The mayor of Rexburg said he feels there is a divide between BYU-Idaho students and the residents of Rexburg and plans to address it.
Jerry Merrill, Rexburg mayor, said that too often, students complain there is nothing to do in Rexburg, and residents complain the town is being overrun with college students.
“One of my goals is to help the students at BYU-Idaho, as well as the residents of Rexburg, not feel like two separate communities,” Merrill said.
He said sporting events at Ricks College brought the townspeople and the students together, but after the sporting events were disbanded, it became harder for students and residents to feel united.
“We were all excited to get this big rival with BYU in Provo, and they said it wasn’t going to happen,” Merrill said. “That became a little bit of a dividing point.”
Merrill said he hopes to unite the school and the city again with many activities, such as service projects and festival events that will involve both students and Rexburg residents.
He said BYU-I students are essential to the success of Rexburg and cannot be neglected from the community.
“I tell people we never ever, ever have to complain about being overrun by college kids, because we have the greatest student body in the world here in Rexburg, Idaho,” Merrill said.
Eric Conrad, university services managing director, said that over the past few years, the university has worked hard to develop a strong relationship with the City of Rexburg.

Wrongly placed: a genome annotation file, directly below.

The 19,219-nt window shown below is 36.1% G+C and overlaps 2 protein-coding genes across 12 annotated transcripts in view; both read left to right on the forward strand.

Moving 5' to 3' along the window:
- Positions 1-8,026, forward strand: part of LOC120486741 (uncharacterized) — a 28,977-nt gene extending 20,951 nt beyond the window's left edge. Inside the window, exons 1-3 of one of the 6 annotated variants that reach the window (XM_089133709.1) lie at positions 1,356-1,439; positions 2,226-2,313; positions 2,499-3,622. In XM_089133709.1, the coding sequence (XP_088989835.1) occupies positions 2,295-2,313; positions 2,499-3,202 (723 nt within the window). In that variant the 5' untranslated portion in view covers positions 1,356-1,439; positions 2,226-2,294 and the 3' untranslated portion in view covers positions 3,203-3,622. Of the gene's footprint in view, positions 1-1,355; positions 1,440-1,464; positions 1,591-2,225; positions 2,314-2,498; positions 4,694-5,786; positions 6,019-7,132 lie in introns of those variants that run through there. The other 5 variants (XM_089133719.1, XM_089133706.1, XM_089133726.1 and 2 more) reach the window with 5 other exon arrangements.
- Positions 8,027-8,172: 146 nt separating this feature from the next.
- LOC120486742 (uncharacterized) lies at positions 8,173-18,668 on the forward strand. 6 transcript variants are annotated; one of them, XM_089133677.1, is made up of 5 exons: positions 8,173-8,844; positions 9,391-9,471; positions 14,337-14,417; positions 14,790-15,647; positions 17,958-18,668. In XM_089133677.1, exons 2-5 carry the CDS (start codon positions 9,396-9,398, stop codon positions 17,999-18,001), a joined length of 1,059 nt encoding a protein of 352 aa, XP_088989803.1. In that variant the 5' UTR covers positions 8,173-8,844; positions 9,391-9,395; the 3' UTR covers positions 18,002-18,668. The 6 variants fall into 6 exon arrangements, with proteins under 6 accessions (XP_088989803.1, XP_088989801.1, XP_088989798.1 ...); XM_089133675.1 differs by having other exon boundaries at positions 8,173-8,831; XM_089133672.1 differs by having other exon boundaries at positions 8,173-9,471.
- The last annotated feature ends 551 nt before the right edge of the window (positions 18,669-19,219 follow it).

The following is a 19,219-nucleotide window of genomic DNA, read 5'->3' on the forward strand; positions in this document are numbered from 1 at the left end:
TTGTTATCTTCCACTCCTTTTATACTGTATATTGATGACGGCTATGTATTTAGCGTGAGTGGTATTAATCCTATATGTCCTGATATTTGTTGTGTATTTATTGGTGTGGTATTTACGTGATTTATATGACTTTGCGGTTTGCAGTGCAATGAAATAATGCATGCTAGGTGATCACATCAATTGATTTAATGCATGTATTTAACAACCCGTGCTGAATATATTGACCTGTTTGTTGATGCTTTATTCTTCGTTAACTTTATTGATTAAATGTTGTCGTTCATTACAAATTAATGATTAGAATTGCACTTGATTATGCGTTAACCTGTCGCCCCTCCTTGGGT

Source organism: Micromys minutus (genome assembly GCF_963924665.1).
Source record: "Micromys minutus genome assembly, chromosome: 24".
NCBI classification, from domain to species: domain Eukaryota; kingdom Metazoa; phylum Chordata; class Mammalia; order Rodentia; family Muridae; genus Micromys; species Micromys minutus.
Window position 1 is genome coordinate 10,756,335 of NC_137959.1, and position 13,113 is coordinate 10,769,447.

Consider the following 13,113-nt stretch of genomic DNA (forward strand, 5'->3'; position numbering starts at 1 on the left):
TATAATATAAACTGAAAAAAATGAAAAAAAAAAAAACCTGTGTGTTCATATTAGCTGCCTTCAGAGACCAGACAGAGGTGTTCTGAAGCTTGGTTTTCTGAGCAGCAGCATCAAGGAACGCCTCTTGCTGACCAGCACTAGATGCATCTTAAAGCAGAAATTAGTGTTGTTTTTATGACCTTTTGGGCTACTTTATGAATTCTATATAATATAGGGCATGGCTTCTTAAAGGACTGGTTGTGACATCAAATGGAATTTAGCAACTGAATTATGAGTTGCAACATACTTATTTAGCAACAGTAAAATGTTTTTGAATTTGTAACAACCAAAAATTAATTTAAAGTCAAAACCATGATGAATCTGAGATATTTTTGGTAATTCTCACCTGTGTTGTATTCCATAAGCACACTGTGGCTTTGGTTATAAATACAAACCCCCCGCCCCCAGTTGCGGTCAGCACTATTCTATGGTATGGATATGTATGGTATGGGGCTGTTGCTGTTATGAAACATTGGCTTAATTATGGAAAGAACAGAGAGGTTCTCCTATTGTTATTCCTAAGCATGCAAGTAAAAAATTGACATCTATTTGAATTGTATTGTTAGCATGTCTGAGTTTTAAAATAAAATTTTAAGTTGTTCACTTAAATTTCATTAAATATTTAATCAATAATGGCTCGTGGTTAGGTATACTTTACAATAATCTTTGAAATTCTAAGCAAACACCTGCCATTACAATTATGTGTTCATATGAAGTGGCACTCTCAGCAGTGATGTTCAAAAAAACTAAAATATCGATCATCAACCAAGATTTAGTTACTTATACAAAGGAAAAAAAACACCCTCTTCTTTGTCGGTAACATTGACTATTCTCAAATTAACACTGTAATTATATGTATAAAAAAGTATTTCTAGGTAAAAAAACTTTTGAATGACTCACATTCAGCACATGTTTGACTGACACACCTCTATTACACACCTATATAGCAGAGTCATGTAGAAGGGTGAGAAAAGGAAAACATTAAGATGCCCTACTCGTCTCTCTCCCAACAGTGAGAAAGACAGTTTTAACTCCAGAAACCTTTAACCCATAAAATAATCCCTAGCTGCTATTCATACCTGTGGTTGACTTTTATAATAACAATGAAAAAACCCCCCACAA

“I think sometimes people say the two of them are kind of separated, but I don’t know if they are as separated as people think,” Conrad said. “It does take time and energy, but we have to remember the first thing is to take care of students.”
Conrad said he meets with local leaders at least every other day to discuss community needs.
“I just had lunch with the fire chief, and I met with the mayor in Boise,” Conrad said.
Conrad said BYU-I students pay taxes like everyone else, and therefore have an obligation to be active in the community.
“I think we all want to be good citizens and do good wherever we live,” Conrad said.
Brandon Penrod, a senior studying automotive technology, said he and his wife get involved in the community by attending plays at local theaters and city-sponsored activities.
“A lot of people say there is nothing to do in Rexburg,” Penrod said. “That is because they do not try to get involved in the community.”
Merrill said his hope is to turn Rexburg into the friendliest town in the world.
“In Fourth Nephi, there’s a passage that says the people lived together without any strife and were the happiest people on earth,” Merrill said. “That’s what I want Rexburg to be. I want us to be the happiest people upon the face of the earth. That’s my goal.”